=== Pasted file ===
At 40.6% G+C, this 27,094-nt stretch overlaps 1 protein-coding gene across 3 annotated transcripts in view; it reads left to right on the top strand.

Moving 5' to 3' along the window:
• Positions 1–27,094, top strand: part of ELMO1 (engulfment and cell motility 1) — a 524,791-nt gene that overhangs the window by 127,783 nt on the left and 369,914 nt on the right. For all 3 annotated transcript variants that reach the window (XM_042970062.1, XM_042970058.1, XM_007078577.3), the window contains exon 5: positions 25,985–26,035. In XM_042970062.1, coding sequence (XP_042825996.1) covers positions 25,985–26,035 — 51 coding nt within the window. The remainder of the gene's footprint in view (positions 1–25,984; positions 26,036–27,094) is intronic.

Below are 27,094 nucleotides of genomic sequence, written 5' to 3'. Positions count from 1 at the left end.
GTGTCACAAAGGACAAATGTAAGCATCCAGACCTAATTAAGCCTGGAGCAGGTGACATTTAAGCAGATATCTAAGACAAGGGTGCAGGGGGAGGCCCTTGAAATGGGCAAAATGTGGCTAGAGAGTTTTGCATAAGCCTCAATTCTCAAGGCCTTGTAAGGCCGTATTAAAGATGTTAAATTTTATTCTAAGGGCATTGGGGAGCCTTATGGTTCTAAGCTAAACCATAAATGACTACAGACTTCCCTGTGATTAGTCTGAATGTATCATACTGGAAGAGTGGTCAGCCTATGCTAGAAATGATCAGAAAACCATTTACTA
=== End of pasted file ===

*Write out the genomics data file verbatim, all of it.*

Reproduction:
At 40.6% G+C, this 27,094-nt stretch overlaps 1 protein-coding gene across 3 annotated transcripts in view; it reads left to right on the top strand.

Moving 5' to 3' along the window:
• Positions 1–27,094, top strand: part of ELMO1 (engulfment and cell motility 1) — a 524,791-nt gene that overhangs the window by 127,783 nt on the left and 369,914 nt on the right. For all 3 annotated transcript variants that reach the window (XM_042970062.1, XM_042970058.1, XM_007078577.3), the window contains exon 5: positions 25,985–26,035. In XM_042970062.1, coding sequence (XP_042825996.1) covers positions 25,985–26,035 — 51 coding nt within the window. The remainder of the gene's footprint in view (positions 1–25,984; positions 26,036–27,094) is intronic.

Below are 27,094 nucleotides of genomic sequence, written 5' to 3'. Positions count from 1 at the left end.
GTGTCACAAAGGACAAATGTAAGCATCCAGACCTAATTAAGCCTGGAGCAGGTGACATTTAAGCAGATATCTAAGACAAGGGTGCAGGGGGAGGCCCTTGAAATGGGCAAAATGTGGCTAGAGAGTTTTGCATAAGCCTCAATTCTCAAGGCCTTGTAAGGCCGTATTAAAGATGTTAAATTTTATTCTAAGGGCATTGGGGAGCCTTATGGTTCTAAGCTAAACCATAAATGACTACAGACTTCCCTGTGATTAGTCTGAATGTATCATACTGGAAGAGTGGTCAGCCTATGCTAGAAATGATCAGAAAACCATTTACTA